We decided with every ounce of us, we would pour positivity into our children and instill everything we could on how to live life with purpose and prepare them for the world beyond our bubble.
We intentionally, and deliberately, did not shield our children from adversity—nor did we want them to develop a monolithic view, a sense of entitlement or unrealistic belief that unfair things can’t happen.
We wanted them to learn not only how to respond when they experience mistreatment or something unjust, but also how to navigate and address these issues effectively. We have poured into them the beauty of accepting others regardless of their differences, standing up for what is right for the greater good and having a growth mindset versus a fixed mindset.
We decided to take every adverse situation and turn it into a positive life lesson, regardless of the barriers.
We have also continued to teach them to drive out darkness with light. In that process, we learned our children are resilient, they are wise beyond their years and are equally teaching us along the way.
Sometimes, we as adults have a harder time dealing with certain situations. We have tried our best to model how to handle certain issues, even when at times it has been difficult to do so. We all find ourselves at a crossroad because our patience and character are often tested when something negatively impacts our children.
Although these tests are ongoing, I would not trade my experience of bringing my children into the world and guiding them along their journey. There’s always something challenging that can rock you to your core, but it only makes you stronger. Even in the current climate we live in, we still count our blessings.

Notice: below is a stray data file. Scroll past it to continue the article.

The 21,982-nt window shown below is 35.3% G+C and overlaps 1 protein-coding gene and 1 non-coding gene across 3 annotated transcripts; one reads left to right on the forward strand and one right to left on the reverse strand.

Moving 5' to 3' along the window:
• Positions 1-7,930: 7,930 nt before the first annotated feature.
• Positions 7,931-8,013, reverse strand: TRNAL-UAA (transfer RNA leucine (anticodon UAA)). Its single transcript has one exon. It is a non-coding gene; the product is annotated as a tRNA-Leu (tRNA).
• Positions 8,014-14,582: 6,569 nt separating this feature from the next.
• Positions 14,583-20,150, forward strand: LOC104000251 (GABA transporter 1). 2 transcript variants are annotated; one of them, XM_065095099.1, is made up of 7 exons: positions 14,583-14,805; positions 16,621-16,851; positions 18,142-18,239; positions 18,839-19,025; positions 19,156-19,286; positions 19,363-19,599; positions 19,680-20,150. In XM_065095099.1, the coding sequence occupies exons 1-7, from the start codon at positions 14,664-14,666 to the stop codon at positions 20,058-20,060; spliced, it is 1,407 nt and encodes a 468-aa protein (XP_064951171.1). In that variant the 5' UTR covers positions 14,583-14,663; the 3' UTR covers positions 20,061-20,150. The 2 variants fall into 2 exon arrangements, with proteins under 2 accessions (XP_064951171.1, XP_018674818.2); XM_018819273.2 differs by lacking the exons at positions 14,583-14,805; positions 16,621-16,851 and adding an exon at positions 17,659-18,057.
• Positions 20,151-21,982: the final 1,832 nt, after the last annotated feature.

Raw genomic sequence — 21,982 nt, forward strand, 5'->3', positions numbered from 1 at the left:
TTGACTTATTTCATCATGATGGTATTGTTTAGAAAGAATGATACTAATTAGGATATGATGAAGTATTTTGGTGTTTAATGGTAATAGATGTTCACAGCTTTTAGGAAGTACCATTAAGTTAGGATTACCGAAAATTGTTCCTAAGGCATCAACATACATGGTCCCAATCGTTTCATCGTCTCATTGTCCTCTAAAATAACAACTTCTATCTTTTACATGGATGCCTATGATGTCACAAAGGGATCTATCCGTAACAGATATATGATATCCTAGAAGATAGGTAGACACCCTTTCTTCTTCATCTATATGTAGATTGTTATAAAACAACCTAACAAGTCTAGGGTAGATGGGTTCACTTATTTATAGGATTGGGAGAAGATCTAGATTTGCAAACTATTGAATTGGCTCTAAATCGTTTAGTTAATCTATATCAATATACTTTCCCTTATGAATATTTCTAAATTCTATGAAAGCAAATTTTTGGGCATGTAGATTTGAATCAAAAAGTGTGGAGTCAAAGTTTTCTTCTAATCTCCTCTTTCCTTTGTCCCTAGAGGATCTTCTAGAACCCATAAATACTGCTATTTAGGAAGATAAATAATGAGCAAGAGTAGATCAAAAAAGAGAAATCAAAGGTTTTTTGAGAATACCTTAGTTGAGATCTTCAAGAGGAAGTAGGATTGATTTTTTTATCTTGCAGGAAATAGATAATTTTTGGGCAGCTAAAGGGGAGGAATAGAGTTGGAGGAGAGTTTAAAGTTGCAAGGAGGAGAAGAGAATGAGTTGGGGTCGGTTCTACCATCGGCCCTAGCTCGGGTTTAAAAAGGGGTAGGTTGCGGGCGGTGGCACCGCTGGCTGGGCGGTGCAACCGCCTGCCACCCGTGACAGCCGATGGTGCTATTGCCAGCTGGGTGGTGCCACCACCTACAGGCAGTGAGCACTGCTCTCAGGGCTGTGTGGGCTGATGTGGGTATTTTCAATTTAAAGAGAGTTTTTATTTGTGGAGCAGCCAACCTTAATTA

We are taking the charge as their parents to plant seeds and give them life nuggets every day. Our hope and dream is that our teachings will somehow stick, and when a situation comes knocking on their door, we pray that they will be ready.
We take comfort in knowing that we’ve done everything possible to layer them in God’s armor.
Life has a way of bringing about humility and a sense of treasure. I will always hold near my heart the process my husband and I went through to experience our double gifts of life, and I will never forget how our immeasurable love held us together. As we continue to experience parenthood, the depth of it is beautiful, ugly, full of joy, laughter, humbling, enlightening and transforming in every way.
I can’t deny it is very disheartening for any parent to witness their children experience the world as we know it, and for any child to witness the present divide close-up through their lens.
Despite how difficult the road of parenting may become and the distresses we may encounter along the way, you can teach your children how to love others when it’s not projected to them and that they are:
Enough without things;
Brilliant without needing the world to affirm it;
Dreamers even when it appears so out of reach;
Achievers when they encounter barriers in life;
Strong in the midst of adversity;
And the positive light in the midst of darkness.
This is the epitome of motherhood and my life’s greatest treasure—giving them the best parts of me.
Photo courtesy of Olufemi Ajisafe: @bomaonephotography.